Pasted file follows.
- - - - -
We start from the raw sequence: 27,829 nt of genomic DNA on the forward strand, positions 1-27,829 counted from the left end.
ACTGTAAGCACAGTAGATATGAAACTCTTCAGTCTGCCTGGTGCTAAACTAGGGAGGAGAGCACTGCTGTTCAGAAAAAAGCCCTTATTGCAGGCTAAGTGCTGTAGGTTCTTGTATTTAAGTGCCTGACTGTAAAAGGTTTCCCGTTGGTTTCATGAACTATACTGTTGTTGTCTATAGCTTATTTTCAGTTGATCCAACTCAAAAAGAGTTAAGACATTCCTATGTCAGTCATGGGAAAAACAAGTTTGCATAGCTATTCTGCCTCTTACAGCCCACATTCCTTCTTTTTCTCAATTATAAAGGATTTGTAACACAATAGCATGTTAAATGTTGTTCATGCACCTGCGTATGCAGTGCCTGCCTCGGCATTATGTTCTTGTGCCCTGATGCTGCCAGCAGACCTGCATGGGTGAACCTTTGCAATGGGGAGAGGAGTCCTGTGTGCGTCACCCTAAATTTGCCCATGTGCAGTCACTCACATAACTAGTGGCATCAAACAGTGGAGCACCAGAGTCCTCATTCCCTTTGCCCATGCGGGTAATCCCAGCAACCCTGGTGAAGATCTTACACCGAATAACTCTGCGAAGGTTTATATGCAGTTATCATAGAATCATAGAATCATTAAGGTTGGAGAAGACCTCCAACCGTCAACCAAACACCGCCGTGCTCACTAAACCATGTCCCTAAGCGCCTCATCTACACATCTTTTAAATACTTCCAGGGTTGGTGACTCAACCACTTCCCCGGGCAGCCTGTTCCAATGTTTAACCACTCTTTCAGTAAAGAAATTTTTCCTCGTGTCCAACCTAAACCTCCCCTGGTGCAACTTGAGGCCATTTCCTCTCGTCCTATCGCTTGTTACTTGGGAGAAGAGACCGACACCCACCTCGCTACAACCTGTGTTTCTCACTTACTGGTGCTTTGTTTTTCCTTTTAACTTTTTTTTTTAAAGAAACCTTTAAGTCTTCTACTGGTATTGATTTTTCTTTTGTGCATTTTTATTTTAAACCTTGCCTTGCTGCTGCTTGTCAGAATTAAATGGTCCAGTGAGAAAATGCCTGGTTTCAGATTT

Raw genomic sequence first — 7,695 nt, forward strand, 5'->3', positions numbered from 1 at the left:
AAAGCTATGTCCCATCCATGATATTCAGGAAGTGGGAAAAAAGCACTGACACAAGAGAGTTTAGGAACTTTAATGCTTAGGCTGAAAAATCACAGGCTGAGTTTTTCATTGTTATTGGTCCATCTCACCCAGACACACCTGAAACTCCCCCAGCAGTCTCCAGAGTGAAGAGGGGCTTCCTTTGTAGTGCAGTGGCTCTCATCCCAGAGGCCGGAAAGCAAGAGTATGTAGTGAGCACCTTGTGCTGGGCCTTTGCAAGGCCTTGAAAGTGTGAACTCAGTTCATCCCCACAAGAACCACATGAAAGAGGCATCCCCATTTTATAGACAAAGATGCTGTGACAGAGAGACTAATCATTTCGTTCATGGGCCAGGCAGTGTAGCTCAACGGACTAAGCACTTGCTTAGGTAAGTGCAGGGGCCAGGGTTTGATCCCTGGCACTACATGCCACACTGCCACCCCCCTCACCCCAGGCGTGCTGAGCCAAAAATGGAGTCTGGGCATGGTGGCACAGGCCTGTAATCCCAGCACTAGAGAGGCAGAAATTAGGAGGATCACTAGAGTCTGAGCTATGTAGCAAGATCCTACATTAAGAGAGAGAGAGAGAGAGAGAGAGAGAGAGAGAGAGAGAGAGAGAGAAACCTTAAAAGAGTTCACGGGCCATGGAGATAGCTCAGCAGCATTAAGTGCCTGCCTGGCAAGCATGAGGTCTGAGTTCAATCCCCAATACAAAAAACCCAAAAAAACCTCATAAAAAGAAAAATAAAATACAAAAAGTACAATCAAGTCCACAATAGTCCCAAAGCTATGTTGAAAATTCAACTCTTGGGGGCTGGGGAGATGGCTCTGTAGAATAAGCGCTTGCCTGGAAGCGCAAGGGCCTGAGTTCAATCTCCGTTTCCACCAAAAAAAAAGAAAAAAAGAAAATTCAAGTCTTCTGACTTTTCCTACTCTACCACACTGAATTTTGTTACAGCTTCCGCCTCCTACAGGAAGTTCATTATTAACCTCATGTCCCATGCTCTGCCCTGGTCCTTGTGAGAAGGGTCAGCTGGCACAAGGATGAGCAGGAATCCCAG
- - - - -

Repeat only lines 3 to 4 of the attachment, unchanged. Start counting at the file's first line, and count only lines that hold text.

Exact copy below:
Raw genomic sequence first — 7,695 nt, forward strand, 5'->3', positions numbered from 1 at the left:
AAAGCTATGTCCCATCCATGATATTCAGGAAGTGGGAAAAAAGCACTGACACAAGAGAGTTTAGGAACTTTAATGCTTAGGCTGAAAAATCACAGGCTGAGTTTTTCATTGTTATTGGTCCATCTCACCCAGACACACCTGAAACTCCCCCAGCAGTCTCCAGAGTGAAGAGGGGCTTCCTTTGTAGTGCAGTGGCTCTCATCCCAGAGGCCGGAAAGCAAGAGTATGTAGTGAGCACCTTGTGCTGGGCCTTTGCAAGGCCTTGAAAGTGTGAACTCAGTTCATCCCCACAAGAACCACATGAAAGAGGCATCCCCATTTTATAGACAAAGATGCTGTGACAGAGAGACTAATCATTTCGTTCATGGGCCAGGCAGTGTAGCTCAACGGACTAAGCACTTGCTTAGGTAAGTGCAGGGGCCAGGGTTTGATCCCTGGCACTACATGCCACACTGCCACCCCCCTCACCCCAGGCGTGCTGAGCCAAAAATGGAGTCTGGGCATGGTGGCACAGGCCTGTAATCCCAGCACTAGAGAGGCAGAAATTAGGAGGATCACTAGAGTCTGAGCTATGTAGCAAGATCCTACATTAAGAGAGAGAGAGAGAGAGAGAGAGAGAGAGAGAGAGAGAGAGAGAGAAACCTTAAAAGAGTTCACGGGCCATGGAGATAGCTCAGCAGCATTAAGTGCCTGCCTGGCAAGCATGAGGTCTGAGTTCAATCCCCAATACAAAAAACCCAAAAAAACCTCATAAAAAGAAAAATAAAATACAAAAAGTACAATCAAGTCCACAATAGTCCCAAAGCTATGTTGAAAATTCAACTCTTGGGGGCTGGGGAGATGGCTCTGTAGAATAAGCGCTTGCCTGGAAGCGCAAGGGCCTGAGTTCAATCTCCGTTTCCACCAAAAAAAAAGAAAAAAAGAAAATTCAAGTCTTCTGACTTTTCCTACTCTACCACACTGAATTTTGTTACAGCTTCCGCCTCCTACAGGAAGTTCATTATTAACCTCATGTCCCATGCTCTGCCCTGGTCCTTGTGAGAAGGGTCAGCTGGCACAAGGATGAGCAGGAATCCCAG